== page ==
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7 things you must understand about the global crisis

As Icelslides closer towards bankruptcy global implications economic crisis are becoming more evident.

As Iceland slides closer towards bankruptcy, the global implications of the economic crisis are becoming more evident.

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Updated: May 3, 2013 12:14PM



The bad news just keeps coming - and despite all action by Congress, Treasury, the Fed, and now by central banks around the world, the markets shrug off the attempts to rescue the global economy. Once a selling panic is triggered, it's hard to lure money back into the markets. Since we've never seen anything quite like this, and since this is a new and very interconnected world, there are many questions, and few simple answers.

1. Why are stock markets around the world falling together?

Global financial markets are instantly linked with both information and emotion. The United States is the global center of commerce and consumption. When our economy slows, it is reflected in our stock markets, and in the stocks that represent the slowing economies around the world.

2. Who has the "power" to stop the slide?

Markets are always more powerful than any one man, or any one government. We might as well ask why we can't control hurricane winds or flood waters. Market forces are based on human emotion -- and at the end of every market swing, there is always an extreme of pessimism or optimism, leading to irrationally low or high prices for assets.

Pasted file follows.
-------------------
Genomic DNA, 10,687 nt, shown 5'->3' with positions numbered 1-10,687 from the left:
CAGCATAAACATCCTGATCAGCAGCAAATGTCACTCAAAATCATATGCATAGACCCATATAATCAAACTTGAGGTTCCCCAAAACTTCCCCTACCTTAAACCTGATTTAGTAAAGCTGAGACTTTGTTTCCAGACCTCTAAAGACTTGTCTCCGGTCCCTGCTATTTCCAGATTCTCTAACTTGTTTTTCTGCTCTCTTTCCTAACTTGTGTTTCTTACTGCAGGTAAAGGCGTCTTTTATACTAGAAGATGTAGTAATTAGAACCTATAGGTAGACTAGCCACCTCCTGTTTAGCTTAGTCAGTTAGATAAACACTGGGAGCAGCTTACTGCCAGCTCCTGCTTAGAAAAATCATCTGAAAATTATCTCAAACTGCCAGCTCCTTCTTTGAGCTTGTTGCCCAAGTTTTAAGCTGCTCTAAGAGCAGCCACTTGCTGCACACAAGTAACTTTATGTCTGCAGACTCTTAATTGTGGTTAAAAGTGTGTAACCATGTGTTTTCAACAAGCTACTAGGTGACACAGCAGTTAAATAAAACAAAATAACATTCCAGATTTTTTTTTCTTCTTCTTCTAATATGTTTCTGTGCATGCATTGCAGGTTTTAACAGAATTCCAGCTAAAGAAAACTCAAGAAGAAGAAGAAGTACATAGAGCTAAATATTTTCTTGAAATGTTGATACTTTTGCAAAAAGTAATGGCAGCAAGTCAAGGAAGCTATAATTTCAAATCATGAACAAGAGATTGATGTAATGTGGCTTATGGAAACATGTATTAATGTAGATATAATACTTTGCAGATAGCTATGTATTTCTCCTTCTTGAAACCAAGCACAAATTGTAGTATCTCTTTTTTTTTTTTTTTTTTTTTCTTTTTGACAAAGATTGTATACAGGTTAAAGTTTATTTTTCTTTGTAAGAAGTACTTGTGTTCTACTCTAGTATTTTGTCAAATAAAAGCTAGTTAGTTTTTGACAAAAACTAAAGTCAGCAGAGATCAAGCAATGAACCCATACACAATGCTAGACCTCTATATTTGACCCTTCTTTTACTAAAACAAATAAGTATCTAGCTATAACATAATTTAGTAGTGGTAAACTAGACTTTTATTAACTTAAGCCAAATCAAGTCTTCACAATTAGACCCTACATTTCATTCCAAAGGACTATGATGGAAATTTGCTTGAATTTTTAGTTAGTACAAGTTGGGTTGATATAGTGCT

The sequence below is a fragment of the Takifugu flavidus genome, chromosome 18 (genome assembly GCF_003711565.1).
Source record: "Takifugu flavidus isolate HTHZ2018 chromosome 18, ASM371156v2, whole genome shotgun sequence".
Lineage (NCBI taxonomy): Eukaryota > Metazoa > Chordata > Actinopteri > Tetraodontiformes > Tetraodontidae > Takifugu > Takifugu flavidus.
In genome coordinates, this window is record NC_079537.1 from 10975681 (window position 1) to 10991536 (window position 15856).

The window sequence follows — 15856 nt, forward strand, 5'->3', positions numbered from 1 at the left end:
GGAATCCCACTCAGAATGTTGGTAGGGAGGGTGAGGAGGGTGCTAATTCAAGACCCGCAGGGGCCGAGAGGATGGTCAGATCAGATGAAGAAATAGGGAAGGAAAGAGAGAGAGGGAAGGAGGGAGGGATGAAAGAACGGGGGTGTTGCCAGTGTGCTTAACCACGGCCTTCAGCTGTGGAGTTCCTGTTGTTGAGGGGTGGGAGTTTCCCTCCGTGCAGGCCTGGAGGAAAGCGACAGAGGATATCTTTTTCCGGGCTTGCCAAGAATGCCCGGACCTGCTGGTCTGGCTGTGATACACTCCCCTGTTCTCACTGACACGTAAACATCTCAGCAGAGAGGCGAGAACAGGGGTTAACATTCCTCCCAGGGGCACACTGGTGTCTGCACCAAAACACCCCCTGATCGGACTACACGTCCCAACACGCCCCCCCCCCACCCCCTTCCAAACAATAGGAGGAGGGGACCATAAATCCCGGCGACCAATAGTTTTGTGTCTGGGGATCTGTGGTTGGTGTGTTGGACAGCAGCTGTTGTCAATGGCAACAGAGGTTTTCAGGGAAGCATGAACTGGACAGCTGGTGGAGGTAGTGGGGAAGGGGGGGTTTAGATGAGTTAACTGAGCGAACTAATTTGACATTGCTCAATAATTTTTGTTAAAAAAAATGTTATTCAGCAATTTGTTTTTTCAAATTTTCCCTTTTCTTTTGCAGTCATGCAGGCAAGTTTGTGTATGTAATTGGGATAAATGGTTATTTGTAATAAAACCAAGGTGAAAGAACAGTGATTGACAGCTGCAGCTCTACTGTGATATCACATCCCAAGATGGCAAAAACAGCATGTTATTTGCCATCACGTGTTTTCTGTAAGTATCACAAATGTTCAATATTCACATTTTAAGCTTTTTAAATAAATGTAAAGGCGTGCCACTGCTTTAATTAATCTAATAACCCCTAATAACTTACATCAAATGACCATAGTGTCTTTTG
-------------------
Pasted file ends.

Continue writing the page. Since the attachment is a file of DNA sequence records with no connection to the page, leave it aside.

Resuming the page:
3. Then why did the central banks all cut interest rates?

They were attempting to slow the tide of selling, and encourage lending by cutting rates. And working together, they have a better chance at instilling confidence as well as liquidity into the global financial system.

4. Couldn't the government just "buy" the banks?

Actually, that's the next potential step -- one that never seemed possible in our free-market economic system. But it's happening around the world. The banks' accounting rules say they need more capital, not just liquidity, in order to make loans. The next step may be for the government to buy shares of U.S. banks.

5. What else could happen?

Well, there's all that credit card debt out there -- nearly $1 trillion. And as the economy slows, and unemployment grows, it will be difficult to pay down those balances -- much less go shopping for more stuff. Beyond that, there's a global network of financial contracts called derivatives, made between financial institutions. It's hard to imagine the consequences of those deals coming unraveled.

6. How long will this last?

That depends on what "this" is! The financial markets are moving swiftly, and a bottom could come sooner, but lower, than most people think. But the damage to the economy has already been done, and it may go deeper and last longer than you think.

7. What can I do to survive?

Pay down your bills, save more and spend less -- all of which will contribute to the oncoming economic slowdown, but will make your finances stronger. Seek help or advice from someone in your family or community. And perhaps own some gold stocks or coins to "hedge" your bets on the value of the dollars you've saved.

But we're all in this economy together, long past profiting at each other's expense. And that's The Savage Truth.

Terry Savage is a registered investment adviser. Distributed by Creators Syndicate. Copyright Terry Savage Productions Ltd. Comment at suntimes.com.

The bad news just keeps coming -- and despite all action by Congress, Treasury, the Fed, and now by central banks around the world, the markets shrug off the attempts to rescue the global economy. Once a selling panic is triggered, it's hard to lure money back into the markets. Since we've never seen anything quite like this, and since this is a new and very interconnected world, there are many questions, and few simple answers.



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